He Came to Himself . . . .
The editorial in the May, 2005 Peaceable Table dealt with the way people tend to be unaware of the lenses through which they see the world--specifically, various passages in the Bible that, to the majority of readers, seem obviously to endorse killing and eating animals. One example given was that favorite among Jesus' parables, the story of the Prodigal Son. In dealing with this parable again, I will focus on the theme of change of heart, i.e., the way the principal characters rejected a destructive way of life and "came to [themselves]." In Quaker terms, it is finding the Inner Light which has been occluded; or one could use other Christian or Jewish language of turning back from evil and returning to the image of God within.
The parable tells of a younger son who demands that his father give him his inheritance (implication: "I wish you were dead now"), then goes abroad to squander it in wild living. When it is all gone, the country is struck with famine, and the only job the erstwhile high-living youth can find is feeding pigs--the lowest of the low, according to the sensibilities of ancient Hebrews and some other cultures of that area. He becomes so hungry he wants to eat some of the pods the pigs eat. Finally, he "comes to himself" and realizes he would be better off going home, eating humble pie, and asking his father to take him back as a hired servant. But the father, who sees him coming at a great distance (implication: the father spent a lot of time gazing longingly down the road), cuts short his apology, has him dressed in expensive clothes and jewelry, and orders a slave to "kill the best calf" for a celebratory feast.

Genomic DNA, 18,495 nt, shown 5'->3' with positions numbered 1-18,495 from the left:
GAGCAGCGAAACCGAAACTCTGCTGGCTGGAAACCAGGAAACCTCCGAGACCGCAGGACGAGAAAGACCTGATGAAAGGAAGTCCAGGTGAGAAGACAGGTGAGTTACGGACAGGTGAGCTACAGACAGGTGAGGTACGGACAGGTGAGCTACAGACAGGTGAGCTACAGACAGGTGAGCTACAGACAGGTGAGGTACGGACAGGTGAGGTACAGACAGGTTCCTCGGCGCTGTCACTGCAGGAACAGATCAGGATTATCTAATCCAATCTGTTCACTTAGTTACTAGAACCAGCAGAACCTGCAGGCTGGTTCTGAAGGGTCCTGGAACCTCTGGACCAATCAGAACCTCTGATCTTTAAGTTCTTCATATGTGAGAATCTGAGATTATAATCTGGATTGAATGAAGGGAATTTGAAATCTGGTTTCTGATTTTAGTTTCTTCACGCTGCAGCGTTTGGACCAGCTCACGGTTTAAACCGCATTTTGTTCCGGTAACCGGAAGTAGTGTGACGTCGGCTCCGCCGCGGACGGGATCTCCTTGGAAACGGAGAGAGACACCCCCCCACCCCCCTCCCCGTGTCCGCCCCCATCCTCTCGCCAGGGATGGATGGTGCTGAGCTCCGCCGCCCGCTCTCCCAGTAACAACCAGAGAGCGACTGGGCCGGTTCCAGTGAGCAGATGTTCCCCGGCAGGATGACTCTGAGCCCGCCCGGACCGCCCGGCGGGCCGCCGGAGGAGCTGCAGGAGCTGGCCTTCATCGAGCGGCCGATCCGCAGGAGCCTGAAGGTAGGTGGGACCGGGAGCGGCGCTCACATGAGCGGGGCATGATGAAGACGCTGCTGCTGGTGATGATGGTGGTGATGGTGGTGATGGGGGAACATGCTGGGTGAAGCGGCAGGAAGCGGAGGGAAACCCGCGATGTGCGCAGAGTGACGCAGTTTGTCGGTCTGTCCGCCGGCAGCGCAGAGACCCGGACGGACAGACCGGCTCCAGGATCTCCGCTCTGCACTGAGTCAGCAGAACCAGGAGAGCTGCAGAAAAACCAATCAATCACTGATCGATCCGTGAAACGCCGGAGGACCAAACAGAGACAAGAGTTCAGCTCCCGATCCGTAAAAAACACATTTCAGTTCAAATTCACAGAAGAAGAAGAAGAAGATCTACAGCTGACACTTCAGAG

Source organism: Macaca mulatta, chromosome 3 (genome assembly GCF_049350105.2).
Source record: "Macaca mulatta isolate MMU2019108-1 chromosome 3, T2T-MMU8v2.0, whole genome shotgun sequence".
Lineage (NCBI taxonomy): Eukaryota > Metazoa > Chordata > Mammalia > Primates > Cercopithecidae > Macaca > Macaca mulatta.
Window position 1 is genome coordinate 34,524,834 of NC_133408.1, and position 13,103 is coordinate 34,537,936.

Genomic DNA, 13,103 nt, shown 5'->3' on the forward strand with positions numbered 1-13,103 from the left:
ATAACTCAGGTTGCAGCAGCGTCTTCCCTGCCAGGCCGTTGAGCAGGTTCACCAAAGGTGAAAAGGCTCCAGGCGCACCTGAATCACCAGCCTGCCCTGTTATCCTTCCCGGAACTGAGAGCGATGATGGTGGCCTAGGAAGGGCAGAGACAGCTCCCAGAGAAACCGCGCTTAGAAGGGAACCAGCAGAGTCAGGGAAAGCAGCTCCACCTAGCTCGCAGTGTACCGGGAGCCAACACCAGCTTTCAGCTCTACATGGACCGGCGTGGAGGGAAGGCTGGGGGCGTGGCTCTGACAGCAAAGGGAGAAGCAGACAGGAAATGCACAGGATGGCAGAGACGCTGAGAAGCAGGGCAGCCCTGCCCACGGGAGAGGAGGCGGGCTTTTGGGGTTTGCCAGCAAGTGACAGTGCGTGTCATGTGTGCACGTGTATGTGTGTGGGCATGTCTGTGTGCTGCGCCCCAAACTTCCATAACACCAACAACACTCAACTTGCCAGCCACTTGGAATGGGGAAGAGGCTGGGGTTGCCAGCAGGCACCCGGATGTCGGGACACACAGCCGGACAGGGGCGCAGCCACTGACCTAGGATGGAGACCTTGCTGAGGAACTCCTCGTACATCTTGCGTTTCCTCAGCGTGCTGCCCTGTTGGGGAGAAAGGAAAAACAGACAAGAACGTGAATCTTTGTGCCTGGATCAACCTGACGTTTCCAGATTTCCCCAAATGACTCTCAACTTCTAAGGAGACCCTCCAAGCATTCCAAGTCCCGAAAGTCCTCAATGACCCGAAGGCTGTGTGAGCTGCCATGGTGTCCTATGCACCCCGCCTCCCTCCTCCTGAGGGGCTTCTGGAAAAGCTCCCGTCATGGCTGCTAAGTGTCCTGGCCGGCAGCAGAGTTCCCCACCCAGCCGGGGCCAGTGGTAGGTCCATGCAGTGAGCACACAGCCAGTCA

The older son, coming home from the fields and hearing the sounds of music and dancing, asks what is going on. But when he is told that this is his father's way of celebrating his brother's return, he angrily refuses to go in. So his father comes out to beg him to join the party. "Look," says the older son, "I've slaved away for you for all these years, but you never even gave me a kid with which to have a party with my friends. But when this son of yours comes back after wasting your money with whores, you kill the best calf for him."
"Son," replied the father, "You are always with me, and all that I have is yours. It was right for us to celebrate, for your brother was dead and is alive again."
The deep appeal of the story of course centers around this change of heart of the thoughtless, extravagant younger son, and the father's forgiving love. It is not hard to see the spiritual implications: however foolishly and recklessly we have lived, however much we have wounded the divine heart, if we "come to ourselves," return, we will be welcomed back into the embrace of boundless love and festal joy.